Every year the ANU School of Politics and International Relations hosts scores of visiting academics through our Visiting Fellows program. One of our current visitors is Professor Christine Sypnowich of Queen's University, Canada. We spoke to Professor Sypnowich about what she's hoping to achieve during her time at the ANU.
Q: What project are you working on while in Australia?
In my recent book, Equality Renewed: Justice, Flourishing and the Egalitarian Ideal (Routledge 2017) I made a case for an approach to equality centred on the concept of human flourishing, arguing that the political philosophy of egalitarianism should be understood as seeking to make people more equal in the constituents of living well. Unequal distribution of wealth can have the effect that some people are poorly housed, badly nourished, ill-educated, unhappy or uncultured, among other things. We care about inequality because of its effect on people. And yet, much contemporary egalitarianism avoids the question of how people are living, determined to be neutral about questions of the good. I counter that emphasis on neutrality with an account of human flourishing which, I contend, should be the ‘metric’ for egalitarian policy. My argument delved into various constituents of human wellbeing, including aesthetic considerations like access to culture, art and heritage. My current project picks up on that and seeks to formulate a political philosophy of cultural heritage. Heritage is rarely discussed among political theorists but I believe it has relevance for important questions of equality, justice, community and autonomy. Among the issues it raises are heritage as a public good; the conservatism inherent in conservation; collective memory and the contestation over historical narrative; the ethics and politics of place; human wellbeing and connections to history; stewardship and private property; and the topic of my talk this term, the problem of NIMBYism.
I am also working on some other related projects, such as utopianism and political education, Marx and liberal egalitarianism. And I have been commissioned by Polity Press to write a book on the political philosophy of GA Cohen, a fellow Canadian, ‘analytical Marxist’, and formidable political philosopher whose pathbreaking work on equality and freedom has significantly influenced my intellectual development.
Q: Why did you choose the ANU?
Well, it chose me! I should say Keith Dowding suggested I apply for a Visiting Fellowship and I was lucky enough to be successful. I’m absolutely delighted. ANU is a first-rate university, with prodigious strengths in politics and political theory. And it gives me the wonderful opportunity to visit Australia, which I’ve never done before.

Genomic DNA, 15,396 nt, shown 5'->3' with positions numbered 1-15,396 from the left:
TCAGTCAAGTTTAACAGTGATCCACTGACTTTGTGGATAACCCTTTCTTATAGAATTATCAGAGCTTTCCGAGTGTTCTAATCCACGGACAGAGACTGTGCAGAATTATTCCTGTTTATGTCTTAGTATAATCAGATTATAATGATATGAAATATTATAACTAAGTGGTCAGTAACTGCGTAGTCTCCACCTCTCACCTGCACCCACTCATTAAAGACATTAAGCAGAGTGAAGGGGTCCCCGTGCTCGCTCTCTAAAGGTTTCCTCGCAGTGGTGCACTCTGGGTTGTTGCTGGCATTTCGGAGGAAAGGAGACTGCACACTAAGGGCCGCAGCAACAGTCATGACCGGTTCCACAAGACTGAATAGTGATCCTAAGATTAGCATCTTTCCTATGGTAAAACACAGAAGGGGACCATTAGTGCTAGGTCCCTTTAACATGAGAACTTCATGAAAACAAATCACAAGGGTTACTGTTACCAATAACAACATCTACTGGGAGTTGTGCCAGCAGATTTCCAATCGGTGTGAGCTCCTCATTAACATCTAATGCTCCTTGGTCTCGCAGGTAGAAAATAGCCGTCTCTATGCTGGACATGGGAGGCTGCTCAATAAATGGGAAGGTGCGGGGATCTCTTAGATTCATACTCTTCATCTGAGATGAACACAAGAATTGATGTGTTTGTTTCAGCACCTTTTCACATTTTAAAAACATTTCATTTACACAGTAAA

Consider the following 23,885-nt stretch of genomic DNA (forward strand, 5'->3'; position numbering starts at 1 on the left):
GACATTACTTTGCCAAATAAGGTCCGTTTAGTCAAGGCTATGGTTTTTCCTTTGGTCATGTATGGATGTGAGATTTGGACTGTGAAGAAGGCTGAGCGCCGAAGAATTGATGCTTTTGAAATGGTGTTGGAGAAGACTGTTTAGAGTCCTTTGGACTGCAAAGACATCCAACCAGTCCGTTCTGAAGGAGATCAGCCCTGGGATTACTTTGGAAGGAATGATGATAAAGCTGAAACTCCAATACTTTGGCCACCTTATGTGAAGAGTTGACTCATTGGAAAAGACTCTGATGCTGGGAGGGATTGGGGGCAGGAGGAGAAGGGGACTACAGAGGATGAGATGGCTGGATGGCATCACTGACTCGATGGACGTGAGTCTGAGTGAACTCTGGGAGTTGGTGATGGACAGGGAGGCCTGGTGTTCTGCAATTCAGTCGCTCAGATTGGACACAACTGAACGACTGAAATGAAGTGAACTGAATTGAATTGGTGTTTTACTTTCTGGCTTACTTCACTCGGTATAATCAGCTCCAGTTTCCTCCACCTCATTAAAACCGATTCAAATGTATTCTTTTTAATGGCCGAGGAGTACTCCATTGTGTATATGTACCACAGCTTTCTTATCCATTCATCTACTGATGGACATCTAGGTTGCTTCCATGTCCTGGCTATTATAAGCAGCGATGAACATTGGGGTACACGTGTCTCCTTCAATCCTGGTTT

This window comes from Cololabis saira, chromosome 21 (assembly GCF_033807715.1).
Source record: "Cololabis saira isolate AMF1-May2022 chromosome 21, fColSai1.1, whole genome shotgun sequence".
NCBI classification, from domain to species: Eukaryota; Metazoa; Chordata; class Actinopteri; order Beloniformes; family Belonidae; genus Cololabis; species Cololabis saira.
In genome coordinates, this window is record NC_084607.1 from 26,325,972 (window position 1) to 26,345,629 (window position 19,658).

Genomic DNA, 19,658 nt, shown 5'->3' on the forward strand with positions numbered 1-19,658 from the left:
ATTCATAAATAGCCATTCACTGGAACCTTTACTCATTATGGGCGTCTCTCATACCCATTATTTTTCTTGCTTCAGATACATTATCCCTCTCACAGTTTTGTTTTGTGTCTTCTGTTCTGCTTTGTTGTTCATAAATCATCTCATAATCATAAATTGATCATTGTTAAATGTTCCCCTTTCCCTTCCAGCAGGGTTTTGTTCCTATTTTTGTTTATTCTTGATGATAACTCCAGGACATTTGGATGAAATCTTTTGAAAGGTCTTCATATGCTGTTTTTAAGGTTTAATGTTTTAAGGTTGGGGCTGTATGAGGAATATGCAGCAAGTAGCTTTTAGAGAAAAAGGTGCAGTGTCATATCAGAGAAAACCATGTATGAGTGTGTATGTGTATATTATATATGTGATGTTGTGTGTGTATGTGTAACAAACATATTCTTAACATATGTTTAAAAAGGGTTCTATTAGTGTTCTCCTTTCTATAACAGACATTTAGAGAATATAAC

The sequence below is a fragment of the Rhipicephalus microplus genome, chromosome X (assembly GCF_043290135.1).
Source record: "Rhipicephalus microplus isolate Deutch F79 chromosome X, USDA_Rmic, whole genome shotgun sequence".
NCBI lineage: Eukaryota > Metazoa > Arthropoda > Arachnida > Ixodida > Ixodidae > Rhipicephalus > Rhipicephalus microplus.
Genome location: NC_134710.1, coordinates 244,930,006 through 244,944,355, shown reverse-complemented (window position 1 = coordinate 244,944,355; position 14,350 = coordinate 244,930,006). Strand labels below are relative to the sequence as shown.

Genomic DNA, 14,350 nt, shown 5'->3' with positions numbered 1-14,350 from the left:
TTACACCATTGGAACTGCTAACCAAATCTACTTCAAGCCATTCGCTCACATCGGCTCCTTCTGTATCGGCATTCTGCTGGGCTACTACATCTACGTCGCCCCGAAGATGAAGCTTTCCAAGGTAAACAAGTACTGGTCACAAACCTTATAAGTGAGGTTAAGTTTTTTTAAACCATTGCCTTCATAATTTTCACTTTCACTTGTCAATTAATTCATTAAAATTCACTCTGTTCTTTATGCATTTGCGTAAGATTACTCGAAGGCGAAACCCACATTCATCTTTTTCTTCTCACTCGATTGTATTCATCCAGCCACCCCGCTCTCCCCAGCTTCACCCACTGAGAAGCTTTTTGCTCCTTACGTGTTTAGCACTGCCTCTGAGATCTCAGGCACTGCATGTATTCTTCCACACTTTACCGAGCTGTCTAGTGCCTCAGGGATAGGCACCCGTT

Q: What drew you to your current area of research?
Well, as I explained, my current projects follow from my recent book. But these interests more broadly also were stimulated by my practical work as a community activist, and also my interest in heritage, which has been life-long, though especially kindled by living in Oxford, where I did my doctorate. I live in a heritage conservation district in a 200-year-old village on the edge of Kingston, Ontario, which has had a few battles against unfavourable development, and I’ve been involved in a local campaign to stop the closure of a historic downtown high school. Plus I’m also chairperson of the Coalition of Kingston Communities, an umbrella organisation of over a dozen community groups that presses City Hall to be accountable and transparent. I’m increasingly conscious of how much people’s quality of life is affected by where they live, the schools they go to, the urban environment in which they work and play.
Q: What do you think political theory is able to contribute to the study of politics?
When I teach political theory to undergraduates at Queen’s University in Canada, I always say that it’s a subject which, in contrast to other sub-disciplines in philosophy, has ‘its feet on the ground’, but in contrast to political science, has ‘its head in the clouds’. And I think that’s a good way of capturing the significance of the study of political theory – it asks vital normative questions about how we ought to live in common, which should always guide empirical inquiries about how politics is actually practiced, in institutions, social movements, or the international order.
Q: Finally, what’s on your bucket list while you’re here in Australia?
I’m looking forward to seeing a kangaroo outside of a zoo! But I’m also excited about seeing the rest of the country – I’m giving talks in Melbourne and Sydney, and when my family joins me at the end of my 2-month stay in the department, we plan a trip to the Great Ocean Road. We Canadians joke about how tourists foolishly think they can fit in jaunts to all the far-flung attractions in a few days, but I had to disabuse myself of the same mistake in planning my trip here. There are so many beautiful sights – a pity I can’t take in them all! In any case, wherever I go, I’m sure I will encounter wonderful people. Everyone has been so welcoming and kind here. Thank you very much for the opportunity to join your lively, engaging and friendly intellectual community!
Professor Sypnowich will be delivering a guest seminar on NIMBYism as part of the SPIR Seminar Series on Thursday 10 May 2018.